And then some one of them would begin, and if every man's arms were as much relieved as mine by the song, and he could pull as much better as I did, with such a cheering accompaniment, I am sure the song was well worth the breath expended on it.
It is a great thing in a sailor to know how to sing well, for he gets a great name by it from the officers, and a good deal of popularity among his shipmates.
Some sea-captains, before shipping a man, always ask him whether he can sing out at a rope.
(Herman Melville, Redburn: His First Voyage, 1849)

A song is as necessary to sailors as the drum and fifemarker to a soldier.
They must pull together as soldiers must step in time, and they can't pull in time, or pull with a will, without it.
Many a time, when a thing goes heavy, with one fellow yo-ho-ing, a lively song, like "Heave, to the girls!"
"Nancy O!"
"Jack Crosstree," "Cheerly, men," &c., has put life and strength into every arm.
We found a great difference in the effect of the various songs in driving in the hides.
Two or three songs would be tried, one after the other, with no effect,-- not an inch could be got upon the tackle; when a new song, struck up, seemed to hit the humor of the moment, and drove the tackles "two blocks" at once.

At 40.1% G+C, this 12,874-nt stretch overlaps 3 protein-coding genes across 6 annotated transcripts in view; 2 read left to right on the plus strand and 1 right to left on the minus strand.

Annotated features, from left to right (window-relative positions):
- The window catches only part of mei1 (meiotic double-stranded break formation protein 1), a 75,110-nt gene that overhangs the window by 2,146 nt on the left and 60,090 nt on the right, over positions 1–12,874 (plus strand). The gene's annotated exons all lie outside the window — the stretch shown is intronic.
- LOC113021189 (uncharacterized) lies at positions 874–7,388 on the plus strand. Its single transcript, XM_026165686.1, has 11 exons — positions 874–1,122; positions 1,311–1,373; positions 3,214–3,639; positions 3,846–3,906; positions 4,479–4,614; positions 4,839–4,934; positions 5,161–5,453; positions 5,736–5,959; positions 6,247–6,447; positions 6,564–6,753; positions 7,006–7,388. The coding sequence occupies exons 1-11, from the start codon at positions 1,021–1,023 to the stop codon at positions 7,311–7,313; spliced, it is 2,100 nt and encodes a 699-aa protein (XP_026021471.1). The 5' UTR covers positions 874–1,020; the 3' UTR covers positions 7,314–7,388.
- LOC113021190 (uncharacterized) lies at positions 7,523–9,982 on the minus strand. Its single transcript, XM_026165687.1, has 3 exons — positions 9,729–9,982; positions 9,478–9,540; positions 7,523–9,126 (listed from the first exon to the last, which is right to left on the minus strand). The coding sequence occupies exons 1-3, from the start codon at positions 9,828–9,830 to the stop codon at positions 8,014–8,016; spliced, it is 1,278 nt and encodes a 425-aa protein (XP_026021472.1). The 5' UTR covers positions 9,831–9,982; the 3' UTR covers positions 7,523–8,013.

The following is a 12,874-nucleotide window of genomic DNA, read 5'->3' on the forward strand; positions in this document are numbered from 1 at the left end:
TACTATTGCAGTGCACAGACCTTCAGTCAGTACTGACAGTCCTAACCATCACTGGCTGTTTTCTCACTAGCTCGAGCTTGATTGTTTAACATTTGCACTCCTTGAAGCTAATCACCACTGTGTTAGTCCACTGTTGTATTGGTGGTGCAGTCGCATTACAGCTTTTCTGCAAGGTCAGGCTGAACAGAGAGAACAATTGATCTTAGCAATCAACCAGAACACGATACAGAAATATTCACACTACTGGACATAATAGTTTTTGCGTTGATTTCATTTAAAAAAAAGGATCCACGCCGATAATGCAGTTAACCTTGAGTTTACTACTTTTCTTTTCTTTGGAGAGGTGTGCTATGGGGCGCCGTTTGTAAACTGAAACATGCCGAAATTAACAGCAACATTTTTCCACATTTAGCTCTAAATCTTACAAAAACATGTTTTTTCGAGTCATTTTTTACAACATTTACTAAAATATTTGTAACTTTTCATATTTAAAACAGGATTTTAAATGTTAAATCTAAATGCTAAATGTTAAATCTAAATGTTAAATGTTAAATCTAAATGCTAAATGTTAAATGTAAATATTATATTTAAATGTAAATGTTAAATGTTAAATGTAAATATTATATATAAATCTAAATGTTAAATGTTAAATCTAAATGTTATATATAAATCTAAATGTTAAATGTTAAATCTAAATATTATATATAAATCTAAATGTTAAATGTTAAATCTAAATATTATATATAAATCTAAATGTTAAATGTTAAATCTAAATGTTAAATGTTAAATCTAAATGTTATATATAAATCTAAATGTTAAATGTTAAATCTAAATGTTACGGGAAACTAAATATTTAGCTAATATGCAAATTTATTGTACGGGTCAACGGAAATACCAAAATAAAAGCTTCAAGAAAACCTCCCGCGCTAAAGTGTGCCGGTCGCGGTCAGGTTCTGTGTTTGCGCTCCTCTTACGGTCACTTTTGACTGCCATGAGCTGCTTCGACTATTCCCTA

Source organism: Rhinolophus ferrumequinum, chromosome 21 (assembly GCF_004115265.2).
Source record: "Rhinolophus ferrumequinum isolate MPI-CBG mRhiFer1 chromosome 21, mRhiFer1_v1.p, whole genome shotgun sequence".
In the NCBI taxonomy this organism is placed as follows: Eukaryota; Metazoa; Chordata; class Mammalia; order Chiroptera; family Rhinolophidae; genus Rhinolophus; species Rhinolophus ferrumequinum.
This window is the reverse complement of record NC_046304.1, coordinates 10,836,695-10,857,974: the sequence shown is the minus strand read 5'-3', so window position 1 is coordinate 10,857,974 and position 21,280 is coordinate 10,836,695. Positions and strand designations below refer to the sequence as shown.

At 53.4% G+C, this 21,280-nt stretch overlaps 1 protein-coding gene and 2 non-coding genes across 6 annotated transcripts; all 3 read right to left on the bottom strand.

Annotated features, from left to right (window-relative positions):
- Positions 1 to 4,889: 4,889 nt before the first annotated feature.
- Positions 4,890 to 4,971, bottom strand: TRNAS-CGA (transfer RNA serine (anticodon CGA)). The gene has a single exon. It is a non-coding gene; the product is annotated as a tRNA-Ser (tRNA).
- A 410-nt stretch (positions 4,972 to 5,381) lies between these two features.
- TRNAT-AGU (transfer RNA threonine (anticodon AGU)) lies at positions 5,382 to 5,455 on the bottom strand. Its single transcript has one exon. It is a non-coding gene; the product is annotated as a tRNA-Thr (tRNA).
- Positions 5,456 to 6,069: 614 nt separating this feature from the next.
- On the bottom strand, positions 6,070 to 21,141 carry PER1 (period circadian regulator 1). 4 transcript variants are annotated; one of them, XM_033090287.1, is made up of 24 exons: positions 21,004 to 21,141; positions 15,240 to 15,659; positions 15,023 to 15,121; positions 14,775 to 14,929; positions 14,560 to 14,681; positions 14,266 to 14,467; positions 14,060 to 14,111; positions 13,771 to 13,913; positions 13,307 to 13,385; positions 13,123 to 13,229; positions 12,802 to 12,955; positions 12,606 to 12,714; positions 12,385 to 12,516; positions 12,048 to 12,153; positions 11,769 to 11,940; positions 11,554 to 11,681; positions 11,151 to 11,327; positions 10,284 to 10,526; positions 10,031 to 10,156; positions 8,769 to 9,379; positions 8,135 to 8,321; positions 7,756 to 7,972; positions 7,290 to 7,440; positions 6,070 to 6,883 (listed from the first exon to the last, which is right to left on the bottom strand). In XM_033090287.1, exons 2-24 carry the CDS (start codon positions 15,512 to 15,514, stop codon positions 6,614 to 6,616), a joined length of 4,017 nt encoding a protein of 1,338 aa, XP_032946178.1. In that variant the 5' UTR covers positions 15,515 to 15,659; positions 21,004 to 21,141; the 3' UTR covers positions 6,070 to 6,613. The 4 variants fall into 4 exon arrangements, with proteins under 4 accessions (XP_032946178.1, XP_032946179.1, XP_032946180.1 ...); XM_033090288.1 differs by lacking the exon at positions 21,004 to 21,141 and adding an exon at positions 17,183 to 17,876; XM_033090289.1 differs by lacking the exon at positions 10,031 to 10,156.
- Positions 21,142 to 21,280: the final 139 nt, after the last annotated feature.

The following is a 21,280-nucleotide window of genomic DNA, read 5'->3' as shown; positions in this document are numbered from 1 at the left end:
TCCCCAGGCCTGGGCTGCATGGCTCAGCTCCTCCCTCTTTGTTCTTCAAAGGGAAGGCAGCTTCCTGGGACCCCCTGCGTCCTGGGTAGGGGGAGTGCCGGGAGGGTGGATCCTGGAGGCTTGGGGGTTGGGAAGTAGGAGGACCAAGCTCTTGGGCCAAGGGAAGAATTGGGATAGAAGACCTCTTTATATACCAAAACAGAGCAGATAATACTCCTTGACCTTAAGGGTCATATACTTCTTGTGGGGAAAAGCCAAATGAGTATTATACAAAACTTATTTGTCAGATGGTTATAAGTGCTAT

"Heave round hearty!"
"Captain gone ashore!"
"Dandy ship and a dandy crew," and the like, might do for common pulls, but on an emergency, when we wanted a heavy, "raise-the-dead pull," which should start the beams of the ship, there was nothing like "Time for us to go!"
"Round the corner," "Tally high ho! you know," or "Hurrah! hurrah! my hearty bullies!"
(Richard Henry Dana, Jr., Two Years Before the Mast, 1840)

There is some suggestion that the Provençal song by the Comtessa de Dia titled "A Chantar M'er" may be a title pun on the French for a Sea Shanty. The troubadour punning text suggests piracy is afoot.

Fifteen men on the dead man's chest is the first verse of the chorus of a fictional sea shanty from Robert Louis Stevenson's novel Treasure Island (1883).